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HP Develops Browser-Based Darknet

InformationWeek is reporting that HP researchers have developed a browser-based darknet, and plans to debut the prototype--entitled Veiled--at the Black Hat USA 2009 security conference next week. The researches didn't intend to release the software or make the darknet source code available to the public, but rather intends to demonstrate how advanced web browsers have become as an application platform.

For the uninitiated, a darknet is a closed, private network mainly used for secure communications within a private group, however the term has expanded to include file sharing. Normally software is used to establish a darknet--GNUnet, Freenet, and The Onion Router to name a few--however thanks to the latest generation in JavaScript engines (Mozilla's TraceMonkey, Google's V8), darknets can be established using a browser on PCs or mobile phones.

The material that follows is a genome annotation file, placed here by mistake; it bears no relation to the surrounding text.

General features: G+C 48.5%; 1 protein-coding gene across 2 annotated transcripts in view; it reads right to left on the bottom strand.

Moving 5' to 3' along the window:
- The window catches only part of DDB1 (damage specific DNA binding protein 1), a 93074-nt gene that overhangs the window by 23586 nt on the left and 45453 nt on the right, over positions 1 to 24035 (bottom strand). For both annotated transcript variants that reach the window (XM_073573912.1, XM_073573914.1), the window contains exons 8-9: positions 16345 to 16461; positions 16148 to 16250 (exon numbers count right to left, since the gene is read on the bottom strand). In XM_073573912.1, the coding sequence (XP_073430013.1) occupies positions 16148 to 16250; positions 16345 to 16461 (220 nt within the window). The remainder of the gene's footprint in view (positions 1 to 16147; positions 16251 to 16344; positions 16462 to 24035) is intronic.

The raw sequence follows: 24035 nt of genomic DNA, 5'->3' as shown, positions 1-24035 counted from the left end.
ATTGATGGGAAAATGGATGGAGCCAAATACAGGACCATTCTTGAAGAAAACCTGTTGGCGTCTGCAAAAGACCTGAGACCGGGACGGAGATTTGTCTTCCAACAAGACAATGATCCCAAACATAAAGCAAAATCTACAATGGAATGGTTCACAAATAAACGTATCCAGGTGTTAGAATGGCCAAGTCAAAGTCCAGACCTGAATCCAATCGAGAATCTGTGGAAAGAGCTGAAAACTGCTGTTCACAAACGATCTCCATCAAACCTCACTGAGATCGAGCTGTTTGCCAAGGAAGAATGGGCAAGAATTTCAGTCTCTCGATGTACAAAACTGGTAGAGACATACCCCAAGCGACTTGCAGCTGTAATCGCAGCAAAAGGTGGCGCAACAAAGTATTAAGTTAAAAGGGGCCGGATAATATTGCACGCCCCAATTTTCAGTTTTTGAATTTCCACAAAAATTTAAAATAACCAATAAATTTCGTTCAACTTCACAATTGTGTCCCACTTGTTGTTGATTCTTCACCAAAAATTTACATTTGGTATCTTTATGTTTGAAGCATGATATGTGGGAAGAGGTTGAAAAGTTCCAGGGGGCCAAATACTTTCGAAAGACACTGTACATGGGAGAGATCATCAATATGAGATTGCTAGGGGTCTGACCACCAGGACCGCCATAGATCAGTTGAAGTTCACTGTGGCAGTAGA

Matt Wood, senior security researcher at HP, said that the Veiled darknet is a hybrid of peer-to-peer and client-server models. Veiled still relies on servers to negotiate communications, however those servers only perform as routers. Clients on different servers can actually communicate directly, as Veiled can merge servers together.

Wood also added that Veiled isn't meant to replace darknet software such as The Onion Router, but rather serves as a tool for "creating instant, online communities to serve a flash mob."